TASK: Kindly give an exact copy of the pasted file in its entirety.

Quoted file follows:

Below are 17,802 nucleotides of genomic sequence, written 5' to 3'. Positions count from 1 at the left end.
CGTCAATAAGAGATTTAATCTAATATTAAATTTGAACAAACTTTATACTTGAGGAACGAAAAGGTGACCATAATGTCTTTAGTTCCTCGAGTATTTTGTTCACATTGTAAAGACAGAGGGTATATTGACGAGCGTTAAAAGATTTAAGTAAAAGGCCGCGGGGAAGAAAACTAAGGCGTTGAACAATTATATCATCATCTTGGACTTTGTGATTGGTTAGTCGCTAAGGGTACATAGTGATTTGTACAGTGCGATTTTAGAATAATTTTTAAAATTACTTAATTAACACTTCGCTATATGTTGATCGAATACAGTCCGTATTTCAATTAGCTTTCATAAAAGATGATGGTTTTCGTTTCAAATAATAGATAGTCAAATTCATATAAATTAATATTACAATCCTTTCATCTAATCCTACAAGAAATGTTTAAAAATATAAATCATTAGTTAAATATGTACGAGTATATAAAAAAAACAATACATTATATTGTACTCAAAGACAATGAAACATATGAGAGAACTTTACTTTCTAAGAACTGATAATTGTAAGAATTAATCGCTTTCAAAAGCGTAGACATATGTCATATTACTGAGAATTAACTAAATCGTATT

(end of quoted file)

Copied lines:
Below are 17,802 nucleotides of genomic sequence, written 5' to 3'. Positions count from 1 at the left end.
CGTCAATAAGAGATTTAATCTAATATTAAATTTGAACAAACTTTATACTTGAGGAACGAAAAGGTGACCATAATGTCTTTAGTTCCTCGAGTATTTTGTTCACATTGTAAAGACAGAGGGTATATTGACGAGCGTTAAAAGATTTAAGTAAAAGGCCGCGGGGAAGAAAACTAAGGCGTTGAACAATTATATCATCATCTTGGACTTTGTGATTGGTTAGTCGCTAAGGGTACATAGTGATTTGTACAGTGCGATTTTAGAATAATTTTTAAAATTACTTAATTAACACTTCGCTATATGTTGATCGAATACAGTCCGTATTTCAATTAGCTTTCATAAAAGATGATGGTTTTCGTTTCAAATAATAGATAGTCAAATTCATATAAATTAATATTACAATCCTTTCATCTAATCCTACAAGAAATGTTTAAAAATATAAATCATTAGTTAAATATGTACGAGTATATAAAAAAAACAATACATTATATTGTACTCAAAGACAATGAAACATATGAGAGAACTTTACTTTCTAAGAACTGATAATTGTAAGAATTAATCGCTTTCAAAAGCGTAGACATATGTCATATTACTGAGAATTAACTAAATCGTATT